Singleton Pattern vs. Static Class

Recently one of my friends asked me the difference between Singleton Pattern and Static Class. I said something really close, but I could not convinence him.  Later I Bing’ed it. I found the wide variety of difference. I consolidated some of them below

First let we see what is Singleton and Static Class over here.

Singleton Pattern: The name it self better describes about it.  Singleton means only once instance of the class. We can define it as a pattern that is used to restrict instantiation of that class to a single instance.

Below code describes the thread safe Singleton Pattern

 
public class SingletonPattern
    {
        private static SingletonPattern _instance = null;
        private static object _lock = new object();

        private SingletonPattern()
        {
        }
        public static SingletonPattern Instance
        {
            get
            {
                if (_instance == null)
                {
                    lock (_lock)
                    {
                        if (_instance == null)
                        {
                            _instance = new SingletonPattern();
                        }
                    }
                }
                return _instance;
            }
        }

        public void DoSomthing()
        {
        }
    }

In above code SingletonPattern class contains the logic that always ensures that only on instance of the class is created. This is achieved by declaring a private constructor and a Static property of SingletonPattern class type.

The DoSomething method in above SingletonPattern class will be accessed in the code like below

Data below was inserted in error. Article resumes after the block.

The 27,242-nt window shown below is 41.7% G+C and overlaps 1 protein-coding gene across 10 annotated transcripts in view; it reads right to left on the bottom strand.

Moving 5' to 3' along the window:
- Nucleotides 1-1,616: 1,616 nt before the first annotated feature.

SingletonPattern.Instance.DoSomthing();

Static Class:  Static Class can be defined as a class that can’t be instantiated. This is achieved by placing a key word Static.  Static class will declared like below

public static class StaticClass

    {

        public static void DoSomthing()

        {

        }

    }

The DoSomething method in above StaticClass will be accessed in the code like below

 
StaticClass.DoSomthing();

I don’t know about you, but to me, there doesn’t appear to be a whole lot of practical difference here. In fact Static Class is much simpler than singleton pattern.

Now the real problem comes in to the picture, what if you want to extend or inherit new class from either of these? By default Static Class are sealed. You can’t extend Static Class. Where Singleton Pattern is take advantage over Static Class and few other differences between them are below.

  1. Singleton pattern will handle objects and subclass very well over Static Classes
  2. Singleton pattern will extend the classes and implement   the interfaces. Where Static Class is does not.
  3. we can easily “Lazy Initialization and asynchronous Initialization” the Singleton Classes
  4. Singleton Instance can be passed as parameter to other methods.

Hope now you are little clearer about Singleton vs. Static Class